The next step was to construct the base for the capstone. Because the base was 6' square, I constructed the capstone base at 6" square. The base was constructed with 1/2" angle iron, cut at 45 degrees, and welded. From this base, four 3/4" x 4" rods were welded to the outside to match the 52 degrees of the base unions.

The last pre-finishing step was to test the fit of the angle tubes. Although I had the geometric lengths of the ascending sides, I elected to hand-fit the capstone base. The sides ended up to be about 6-1/2 feet long. The pyramid was then totally assembled for fit.

Then each piece was disassembled and polished using 120, 220, 500, sandpaper, 000 steel wool and Brasso (where needed). The tubing then received a coating of Krylon gloss acrylic clear finish.

My first thought about the capstone was to have a stained glass artist create a pyramid with wavy window glass. However, I experimented instead with flexible copper tubing and uninsulated copper grounding wire. The capstone was "eyeballed" for fit and then the tubing was cut. This could have been averted with true faith in trigonometry. Alas....

Although the fit was not perfect, there was enough lateral tension to hold the pyramid together perfectly.

I finished the capstone, painted the unions, and reassembled the pyramid in the dojo as shown in the following pictures.

The following top-down picture shows the capstone base.

The following picture shows the capstone on a meditation pillow for scale.

This picture shows the capstone on the pyramid with a quartz core crystal.

Comments About the Project

1. The most difficult part of the project was welding the copper. Copper has a relatively narrow melting point. I tried gas (oxy-acet) welding the copper with both deoxidized copper rod and #8 gauge electrical wire. The difficulty of this was the distribution of the heat. I finally relied on TIG welding the joints with both the deoxidized copper rod and #8 gauge electrical wire. I am not good with the TIG machine and needed to grind quite a bit. The difficult thing about grinding copper is that it gets mushy and you end up "pushing it around" a bit. I found that a pneumatic air grinder with a 3" carborundum wheel worked best with a careful hand. Frankly, the joints are not attractive....effective yes...but not attractive. The upshot of this is that it is my sense that good copper work done by artisans should be recognized as valuable.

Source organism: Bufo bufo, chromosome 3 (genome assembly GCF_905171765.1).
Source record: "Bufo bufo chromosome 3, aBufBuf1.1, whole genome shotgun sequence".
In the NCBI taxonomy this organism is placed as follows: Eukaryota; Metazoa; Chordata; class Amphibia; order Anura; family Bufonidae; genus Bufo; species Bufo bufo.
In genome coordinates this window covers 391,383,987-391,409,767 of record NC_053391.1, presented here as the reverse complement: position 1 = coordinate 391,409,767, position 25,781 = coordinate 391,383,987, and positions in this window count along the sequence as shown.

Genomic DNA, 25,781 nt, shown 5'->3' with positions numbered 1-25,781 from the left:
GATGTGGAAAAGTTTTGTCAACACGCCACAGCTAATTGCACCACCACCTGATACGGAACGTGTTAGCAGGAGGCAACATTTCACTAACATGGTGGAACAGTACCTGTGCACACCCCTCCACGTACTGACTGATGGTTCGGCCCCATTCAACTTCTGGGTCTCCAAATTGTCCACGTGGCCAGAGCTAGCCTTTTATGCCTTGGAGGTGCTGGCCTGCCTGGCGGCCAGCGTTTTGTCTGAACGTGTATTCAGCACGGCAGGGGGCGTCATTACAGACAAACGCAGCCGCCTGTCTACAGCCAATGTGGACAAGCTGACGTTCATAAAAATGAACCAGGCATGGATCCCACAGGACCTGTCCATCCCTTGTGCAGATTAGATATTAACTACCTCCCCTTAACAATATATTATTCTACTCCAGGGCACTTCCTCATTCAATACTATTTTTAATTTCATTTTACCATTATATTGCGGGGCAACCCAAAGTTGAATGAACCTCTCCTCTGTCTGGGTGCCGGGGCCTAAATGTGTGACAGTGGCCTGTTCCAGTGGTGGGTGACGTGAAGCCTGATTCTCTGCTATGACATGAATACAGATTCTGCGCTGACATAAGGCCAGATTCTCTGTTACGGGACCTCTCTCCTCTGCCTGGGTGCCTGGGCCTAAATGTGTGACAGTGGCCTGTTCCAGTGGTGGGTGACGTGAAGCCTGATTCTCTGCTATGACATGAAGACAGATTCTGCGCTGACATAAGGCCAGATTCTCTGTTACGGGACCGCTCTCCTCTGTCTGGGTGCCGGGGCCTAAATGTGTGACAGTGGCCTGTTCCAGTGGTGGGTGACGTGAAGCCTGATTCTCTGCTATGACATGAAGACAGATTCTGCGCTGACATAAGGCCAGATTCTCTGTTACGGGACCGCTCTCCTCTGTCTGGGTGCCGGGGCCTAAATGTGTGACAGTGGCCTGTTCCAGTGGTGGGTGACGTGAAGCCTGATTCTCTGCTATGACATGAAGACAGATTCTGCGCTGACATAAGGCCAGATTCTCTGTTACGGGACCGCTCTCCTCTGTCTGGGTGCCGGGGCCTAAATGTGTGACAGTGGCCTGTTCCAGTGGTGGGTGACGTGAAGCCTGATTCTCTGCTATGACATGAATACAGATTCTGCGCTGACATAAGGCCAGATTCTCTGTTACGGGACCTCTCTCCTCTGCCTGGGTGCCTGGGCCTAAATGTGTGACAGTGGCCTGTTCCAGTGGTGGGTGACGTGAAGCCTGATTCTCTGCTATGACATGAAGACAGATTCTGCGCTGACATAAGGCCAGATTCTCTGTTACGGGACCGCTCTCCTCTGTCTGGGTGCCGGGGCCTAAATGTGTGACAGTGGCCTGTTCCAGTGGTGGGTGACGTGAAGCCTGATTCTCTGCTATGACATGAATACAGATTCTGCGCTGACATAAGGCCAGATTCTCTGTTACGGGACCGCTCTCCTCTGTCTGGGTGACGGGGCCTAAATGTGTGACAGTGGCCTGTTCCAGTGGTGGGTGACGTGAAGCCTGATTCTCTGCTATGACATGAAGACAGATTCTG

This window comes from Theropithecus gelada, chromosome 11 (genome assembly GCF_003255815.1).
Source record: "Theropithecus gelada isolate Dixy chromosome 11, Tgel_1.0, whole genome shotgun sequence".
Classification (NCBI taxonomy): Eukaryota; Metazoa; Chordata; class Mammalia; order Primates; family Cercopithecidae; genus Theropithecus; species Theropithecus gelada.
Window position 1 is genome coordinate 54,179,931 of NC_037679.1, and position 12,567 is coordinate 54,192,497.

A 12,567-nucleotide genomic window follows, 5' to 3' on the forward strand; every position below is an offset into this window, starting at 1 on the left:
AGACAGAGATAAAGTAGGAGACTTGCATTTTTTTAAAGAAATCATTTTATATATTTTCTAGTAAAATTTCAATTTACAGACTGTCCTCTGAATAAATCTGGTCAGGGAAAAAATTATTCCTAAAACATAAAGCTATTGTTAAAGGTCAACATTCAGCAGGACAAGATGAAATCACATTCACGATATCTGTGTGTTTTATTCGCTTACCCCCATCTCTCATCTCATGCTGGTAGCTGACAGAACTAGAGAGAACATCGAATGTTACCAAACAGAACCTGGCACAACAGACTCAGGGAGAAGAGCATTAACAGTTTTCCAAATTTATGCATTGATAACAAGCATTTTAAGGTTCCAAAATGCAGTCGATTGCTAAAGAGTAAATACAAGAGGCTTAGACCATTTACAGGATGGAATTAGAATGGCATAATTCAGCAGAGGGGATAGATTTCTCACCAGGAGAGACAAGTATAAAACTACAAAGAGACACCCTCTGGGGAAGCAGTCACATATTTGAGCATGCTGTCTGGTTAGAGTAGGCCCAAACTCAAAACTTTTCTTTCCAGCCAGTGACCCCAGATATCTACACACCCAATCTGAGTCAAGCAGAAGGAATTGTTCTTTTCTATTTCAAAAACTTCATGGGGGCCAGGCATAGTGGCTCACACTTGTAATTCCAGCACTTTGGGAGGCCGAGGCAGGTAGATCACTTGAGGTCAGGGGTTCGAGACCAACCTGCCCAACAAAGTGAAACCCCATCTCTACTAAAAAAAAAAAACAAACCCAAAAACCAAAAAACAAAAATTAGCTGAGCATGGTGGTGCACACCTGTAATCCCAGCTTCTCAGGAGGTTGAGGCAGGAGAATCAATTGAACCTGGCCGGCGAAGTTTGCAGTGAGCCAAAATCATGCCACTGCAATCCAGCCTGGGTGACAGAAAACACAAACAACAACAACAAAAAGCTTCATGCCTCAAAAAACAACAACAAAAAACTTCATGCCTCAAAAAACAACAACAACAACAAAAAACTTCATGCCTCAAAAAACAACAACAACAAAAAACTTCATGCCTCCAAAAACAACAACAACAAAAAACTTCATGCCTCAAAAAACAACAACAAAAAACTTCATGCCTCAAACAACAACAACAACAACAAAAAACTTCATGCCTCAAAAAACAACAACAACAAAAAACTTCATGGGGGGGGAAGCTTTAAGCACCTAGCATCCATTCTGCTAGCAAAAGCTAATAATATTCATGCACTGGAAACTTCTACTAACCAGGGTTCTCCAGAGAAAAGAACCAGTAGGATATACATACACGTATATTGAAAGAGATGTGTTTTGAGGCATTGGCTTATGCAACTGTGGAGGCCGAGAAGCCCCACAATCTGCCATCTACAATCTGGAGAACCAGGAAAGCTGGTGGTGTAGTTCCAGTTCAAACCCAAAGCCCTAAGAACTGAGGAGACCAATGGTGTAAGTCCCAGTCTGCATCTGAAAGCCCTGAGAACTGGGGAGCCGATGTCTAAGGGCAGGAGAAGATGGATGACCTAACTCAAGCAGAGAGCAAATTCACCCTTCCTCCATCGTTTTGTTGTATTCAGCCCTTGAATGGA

2. Note that the capstone has steeper angles than the base. This was intentional to provide relief to the shape and to show that the capstone was a discrete object. I imagine that the stained glass capstone would be a beautiful addition.

3. When I have time, I will post the dimensions of the individual components and the geometric formulas should you wish to construct your own pyramid.

4. I will leave the mystical properties of pyramid form and the charging of the pyramid to other web sites where the subject is adequately covered.

On the Road 30-30-30

The pyramid will be going to its first home on Wednesday. It will be there for 30 days and then move onto another person for 30 days and then onto one last place for another 30 days. I will post the stories and observations as they are delivered. Stand by. Brace yourself :)